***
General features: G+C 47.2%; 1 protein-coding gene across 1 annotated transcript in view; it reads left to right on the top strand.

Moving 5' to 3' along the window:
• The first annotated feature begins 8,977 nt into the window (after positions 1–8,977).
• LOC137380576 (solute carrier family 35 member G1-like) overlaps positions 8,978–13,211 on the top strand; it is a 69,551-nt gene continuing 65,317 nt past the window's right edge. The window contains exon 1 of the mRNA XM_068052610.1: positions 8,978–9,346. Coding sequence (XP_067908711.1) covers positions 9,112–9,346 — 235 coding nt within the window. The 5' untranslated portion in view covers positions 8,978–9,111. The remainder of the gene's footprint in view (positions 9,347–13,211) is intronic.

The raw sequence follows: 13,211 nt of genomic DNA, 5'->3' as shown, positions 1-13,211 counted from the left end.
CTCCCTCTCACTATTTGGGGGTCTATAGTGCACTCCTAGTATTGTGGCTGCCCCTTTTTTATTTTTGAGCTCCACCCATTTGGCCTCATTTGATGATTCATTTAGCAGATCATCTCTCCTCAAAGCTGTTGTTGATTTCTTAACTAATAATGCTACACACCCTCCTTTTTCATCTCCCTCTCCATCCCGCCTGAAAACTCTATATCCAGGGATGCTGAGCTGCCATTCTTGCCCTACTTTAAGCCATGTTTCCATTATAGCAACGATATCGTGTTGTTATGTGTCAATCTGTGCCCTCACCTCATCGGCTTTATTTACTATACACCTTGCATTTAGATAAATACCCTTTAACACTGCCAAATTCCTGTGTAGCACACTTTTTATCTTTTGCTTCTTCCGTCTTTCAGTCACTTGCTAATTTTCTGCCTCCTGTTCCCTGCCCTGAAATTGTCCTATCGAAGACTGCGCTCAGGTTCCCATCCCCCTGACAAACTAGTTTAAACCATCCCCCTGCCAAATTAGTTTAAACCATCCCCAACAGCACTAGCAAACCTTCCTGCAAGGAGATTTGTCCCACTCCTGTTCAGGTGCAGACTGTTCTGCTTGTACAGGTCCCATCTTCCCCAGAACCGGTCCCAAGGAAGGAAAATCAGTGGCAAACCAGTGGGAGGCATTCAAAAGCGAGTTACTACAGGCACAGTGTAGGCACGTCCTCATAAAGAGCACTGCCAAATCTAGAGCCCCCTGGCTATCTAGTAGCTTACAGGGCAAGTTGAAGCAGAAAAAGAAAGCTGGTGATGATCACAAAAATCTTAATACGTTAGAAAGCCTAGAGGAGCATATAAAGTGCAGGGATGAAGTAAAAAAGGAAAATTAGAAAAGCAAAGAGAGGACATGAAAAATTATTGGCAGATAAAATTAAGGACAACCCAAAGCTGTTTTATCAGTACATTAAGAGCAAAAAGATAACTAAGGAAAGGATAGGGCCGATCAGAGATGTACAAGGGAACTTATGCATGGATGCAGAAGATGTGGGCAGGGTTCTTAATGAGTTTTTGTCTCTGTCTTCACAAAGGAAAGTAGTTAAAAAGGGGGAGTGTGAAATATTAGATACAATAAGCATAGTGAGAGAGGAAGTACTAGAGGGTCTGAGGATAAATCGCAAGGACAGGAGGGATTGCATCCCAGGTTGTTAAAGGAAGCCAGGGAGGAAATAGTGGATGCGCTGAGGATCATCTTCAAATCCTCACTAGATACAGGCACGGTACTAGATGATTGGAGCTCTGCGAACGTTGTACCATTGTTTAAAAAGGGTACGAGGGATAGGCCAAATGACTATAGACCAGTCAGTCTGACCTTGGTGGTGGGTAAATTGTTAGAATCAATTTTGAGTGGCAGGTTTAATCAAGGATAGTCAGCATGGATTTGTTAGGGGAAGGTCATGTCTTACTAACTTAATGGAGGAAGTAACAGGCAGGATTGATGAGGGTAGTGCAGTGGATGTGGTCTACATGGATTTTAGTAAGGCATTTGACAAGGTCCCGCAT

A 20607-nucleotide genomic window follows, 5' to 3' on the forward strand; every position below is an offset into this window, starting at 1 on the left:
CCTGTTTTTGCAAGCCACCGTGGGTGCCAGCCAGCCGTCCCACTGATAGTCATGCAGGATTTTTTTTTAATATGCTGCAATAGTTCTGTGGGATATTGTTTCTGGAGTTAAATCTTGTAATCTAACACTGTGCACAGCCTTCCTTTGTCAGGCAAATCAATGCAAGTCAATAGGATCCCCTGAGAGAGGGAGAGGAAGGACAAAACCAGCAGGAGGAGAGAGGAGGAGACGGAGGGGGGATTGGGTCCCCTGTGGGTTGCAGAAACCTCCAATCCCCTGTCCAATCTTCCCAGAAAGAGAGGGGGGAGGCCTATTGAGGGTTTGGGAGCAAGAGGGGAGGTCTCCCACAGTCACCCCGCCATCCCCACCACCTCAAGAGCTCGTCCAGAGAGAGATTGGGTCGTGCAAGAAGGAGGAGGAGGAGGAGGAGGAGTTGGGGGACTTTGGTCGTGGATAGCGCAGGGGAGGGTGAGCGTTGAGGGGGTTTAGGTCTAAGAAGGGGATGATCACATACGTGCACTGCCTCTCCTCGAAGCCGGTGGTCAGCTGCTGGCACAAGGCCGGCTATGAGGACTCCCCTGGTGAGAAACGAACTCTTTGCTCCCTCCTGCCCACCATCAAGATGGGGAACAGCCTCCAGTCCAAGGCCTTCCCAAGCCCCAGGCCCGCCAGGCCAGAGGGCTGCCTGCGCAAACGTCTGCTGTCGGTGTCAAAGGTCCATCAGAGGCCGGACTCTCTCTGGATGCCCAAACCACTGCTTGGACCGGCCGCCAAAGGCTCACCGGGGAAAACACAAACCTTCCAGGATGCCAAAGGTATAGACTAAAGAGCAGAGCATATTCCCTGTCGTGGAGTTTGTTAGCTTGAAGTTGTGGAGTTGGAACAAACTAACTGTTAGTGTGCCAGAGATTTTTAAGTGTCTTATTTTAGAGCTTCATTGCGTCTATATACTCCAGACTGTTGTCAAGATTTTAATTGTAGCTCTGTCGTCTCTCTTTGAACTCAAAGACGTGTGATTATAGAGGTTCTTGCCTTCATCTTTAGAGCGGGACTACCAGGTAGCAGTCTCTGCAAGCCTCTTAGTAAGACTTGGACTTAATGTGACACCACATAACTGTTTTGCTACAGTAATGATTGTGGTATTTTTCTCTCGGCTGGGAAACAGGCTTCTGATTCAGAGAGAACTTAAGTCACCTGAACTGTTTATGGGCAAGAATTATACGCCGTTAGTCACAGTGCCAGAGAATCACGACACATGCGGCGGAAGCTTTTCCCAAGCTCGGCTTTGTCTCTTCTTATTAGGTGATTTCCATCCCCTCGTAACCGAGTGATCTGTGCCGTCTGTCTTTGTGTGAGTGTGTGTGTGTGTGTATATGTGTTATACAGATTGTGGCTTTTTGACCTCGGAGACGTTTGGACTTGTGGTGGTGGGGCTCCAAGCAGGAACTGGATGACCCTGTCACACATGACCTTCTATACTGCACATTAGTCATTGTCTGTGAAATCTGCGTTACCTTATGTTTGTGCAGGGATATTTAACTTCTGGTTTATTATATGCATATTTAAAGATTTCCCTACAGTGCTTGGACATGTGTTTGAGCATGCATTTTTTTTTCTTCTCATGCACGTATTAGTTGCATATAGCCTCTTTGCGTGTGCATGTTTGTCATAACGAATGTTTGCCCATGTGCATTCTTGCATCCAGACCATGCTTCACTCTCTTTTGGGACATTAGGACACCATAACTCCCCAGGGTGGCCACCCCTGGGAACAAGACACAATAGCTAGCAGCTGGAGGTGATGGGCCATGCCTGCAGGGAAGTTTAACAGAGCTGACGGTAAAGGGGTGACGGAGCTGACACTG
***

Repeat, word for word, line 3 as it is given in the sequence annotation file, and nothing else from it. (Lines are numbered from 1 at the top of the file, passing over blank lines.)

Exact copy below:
• The first annotated feature begins 8,977 nt into the window (after positions 1–8,977).